Making Sense of The Sense of an Ending

Hours after reading Julian BarnesThe Sense of an Ending, I’m still at a loss as to what its true meaning is. I’m finding it extremely difficult to describe this book, and to make sense of the whole thing.   This novel bothers me more than I care to admit.

The 2011 Booker Prize-winning novel is only 163 pages long, but don’t let it fool you – it is far from short, and definitely not simple.  It can, and will get under your skin.

In The Sense of an Ending, when the 60 something-year-old narrator, Tony Webster, suddenly receives a mysterious letter from a long-forgotten, seemingly insignificant person from his past, he looks back on his life to piece together scattered memories of people and events from his youth, and to try to make sense of the unexpected turn of events.

By recalling his past in order to get answers, Tony starts to question some of his long-held beliefs and opinions about his friends, relationships, and life in general.

What I really appreciated about this novel was Tony’s insights on life; on youth and the ideas of waiting for life to begin; in hoping that life will be the stuff of literature; of growing old and letting life just happen; the inaccuracies of memories; the treachery of nostalgia; of forgetting, and remembering.

What did I know of life, I who had lived so carefully?  Who had neither won, nor lost, but just let life happen to him?  Who had the usual ambitions and settled all too  quickly for  them not being realized?  Who avoided being hurt and called it a capacity for survival?  Who paid his bills, stayed on good terms with everyone as far as possible, for whom ecstasy and despair soon became just words once read in novels?  One whose self-rebukes never really inflicted pain?….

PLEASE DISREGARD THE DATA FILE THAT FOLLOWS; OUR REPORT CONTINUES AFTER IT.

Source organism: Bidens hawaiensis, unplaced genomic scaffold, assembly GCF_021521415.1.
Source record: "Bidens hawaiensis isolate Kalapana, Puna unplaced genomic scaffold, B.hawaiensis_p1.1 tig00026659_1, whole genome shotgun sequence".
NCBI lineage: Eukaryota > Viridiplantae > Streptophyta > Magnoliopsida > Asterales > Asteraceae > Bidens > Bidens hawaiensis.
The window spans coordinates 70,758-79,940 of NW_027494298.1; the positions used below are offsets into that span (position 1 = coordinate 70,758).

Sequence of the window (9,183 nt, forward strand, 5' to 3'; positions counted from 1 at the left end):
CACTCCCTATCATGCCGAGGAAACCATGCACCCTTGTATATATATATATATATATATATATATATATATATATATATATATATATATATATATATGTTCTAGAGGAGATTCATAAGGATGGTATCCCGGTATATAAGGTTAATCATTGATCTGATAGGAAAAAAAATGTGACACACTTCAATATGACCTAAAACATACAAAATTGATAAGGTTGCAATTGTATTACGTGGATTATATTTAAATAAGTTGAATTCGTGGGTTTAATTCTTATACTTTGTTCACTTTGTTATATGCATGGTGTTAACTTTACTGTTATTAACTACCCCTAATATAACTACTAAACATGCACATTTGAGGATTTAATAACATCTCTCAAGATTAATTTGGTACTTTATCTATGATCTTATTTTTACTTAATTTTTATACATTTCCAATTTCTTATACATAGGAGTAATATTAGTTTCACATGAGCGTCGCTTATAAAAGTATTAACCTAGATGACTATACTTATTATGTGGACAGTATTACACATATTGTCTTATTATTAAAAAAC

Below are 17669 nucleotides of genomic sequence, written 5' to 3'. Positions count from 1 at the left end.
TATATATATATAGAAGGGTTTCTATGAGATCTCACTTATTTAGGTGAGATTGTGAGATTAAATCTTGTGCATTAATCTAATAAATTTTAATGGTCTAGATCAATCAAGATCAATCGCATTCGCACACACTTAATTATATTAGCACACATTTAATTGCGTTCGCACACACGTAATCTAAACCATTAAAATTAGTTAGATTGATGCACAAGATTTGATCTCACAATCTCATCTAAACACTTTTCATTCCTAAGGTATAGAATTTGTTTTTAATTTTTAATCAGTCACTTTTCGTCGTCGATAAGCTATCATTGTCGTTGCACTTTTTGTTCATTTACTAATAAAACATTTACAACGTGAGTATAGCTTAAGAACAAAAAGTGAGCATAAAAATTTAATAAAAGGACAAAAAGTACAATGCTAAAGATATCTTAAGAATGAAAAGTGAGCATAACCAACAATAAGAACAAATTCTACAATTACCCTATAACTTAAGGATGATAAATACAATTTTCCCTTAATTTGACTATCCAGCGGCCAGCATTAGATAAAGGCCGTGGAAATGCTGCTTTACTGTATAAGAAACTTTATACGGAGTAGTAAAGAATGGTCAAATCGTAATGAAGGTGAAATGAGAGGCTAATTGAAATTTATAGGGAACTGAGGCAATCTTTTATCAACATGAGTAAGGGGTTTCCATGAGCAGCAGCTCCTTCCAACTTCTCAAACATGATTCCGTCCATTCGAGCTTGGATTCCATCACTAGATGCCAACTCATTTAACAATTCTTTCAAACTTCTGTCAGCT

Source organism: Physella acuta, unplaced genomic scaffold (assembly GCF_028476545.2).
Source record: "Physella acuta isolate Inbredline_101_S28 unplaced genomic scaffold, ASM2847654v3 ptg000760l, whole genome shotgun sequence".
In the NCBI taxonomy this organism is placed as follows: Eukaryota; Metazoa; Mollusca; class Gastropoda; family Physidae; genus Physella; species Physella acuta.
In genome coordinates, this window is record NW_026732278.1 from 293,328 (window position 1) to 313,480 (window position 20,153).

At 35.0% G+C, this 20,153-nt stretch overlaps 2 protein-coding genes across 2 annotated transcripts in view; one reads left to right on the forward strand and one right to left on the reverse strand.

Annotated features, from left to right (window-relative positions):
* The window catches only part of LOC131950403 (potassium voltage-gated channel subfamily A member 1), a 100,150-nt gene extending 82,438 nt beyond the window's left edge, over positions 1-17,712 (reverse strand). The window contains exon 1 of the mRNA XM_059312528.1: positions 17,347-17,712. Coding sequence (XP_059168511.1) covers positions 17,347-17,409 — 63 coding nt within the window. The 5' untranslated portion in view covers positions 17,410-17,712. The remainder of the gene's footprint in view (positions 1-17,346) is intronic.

A passage which hits a little too close to home…

More than once in the novel, Tony was described as someone who “just doesn’t get it,” and I’m afraid that in that aspect, we have something in common.

I don’t think I get it either.  I get the plot, and I think understand the ending, but, I just feel that there is something more to this novel – something between the beginning and the end that is just beyond my grasp.

In the end, Tony finally admits to understanding the mystery.  He got it eventually;  He understood the contents of the letter, and he understood what the different characters told him; he even understood what the cryptic equations meant.  It was obvious to him.

Unfortunately, this is not something I can say for myself.

***

The Sense of an Ending – Julian Barnes

Alfred K. Knopf – 163 pages

Personal Rating:  3/5

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10 thoughts on “Making Sense of The Sense of an Ending

    • Did you predict my 3/5 because most of my ratings are 3? 😛 Then again I rarely give a 4 or a 5, so 3 is pretty good!

      Actually I liked it a lot, and it did affect me. Even now, I’m still wondering what the hell Tony is talking about lol.

      I have some ideas, but I don’t know if it’s just me or……(spoiler, so I don’t want to post them here).

  1. I found it a very sad novel. I felt like I was witnessing something very very private: a man trying to make sense of his past, and really kind of muddling things up. It’s like this intimate look into aging, maybe…dementia, alzheimers? Not sure. I felt bad for him, I felt uncomfortable, I felt sorry that he didn’t “get it” and Veronica couldn’t find the sympathy or compassion to be, well, more sympathetic and compassionate. I loved it.

    • I know what you mean. One of the things I really liked about this novel was how real Tony is. He is flawed, the way that normal people are – taking things and people for granted, remembering things differently, sometimes in favor of yourself…it’s just human nature. I think Tony is a character than anyone can relate to.

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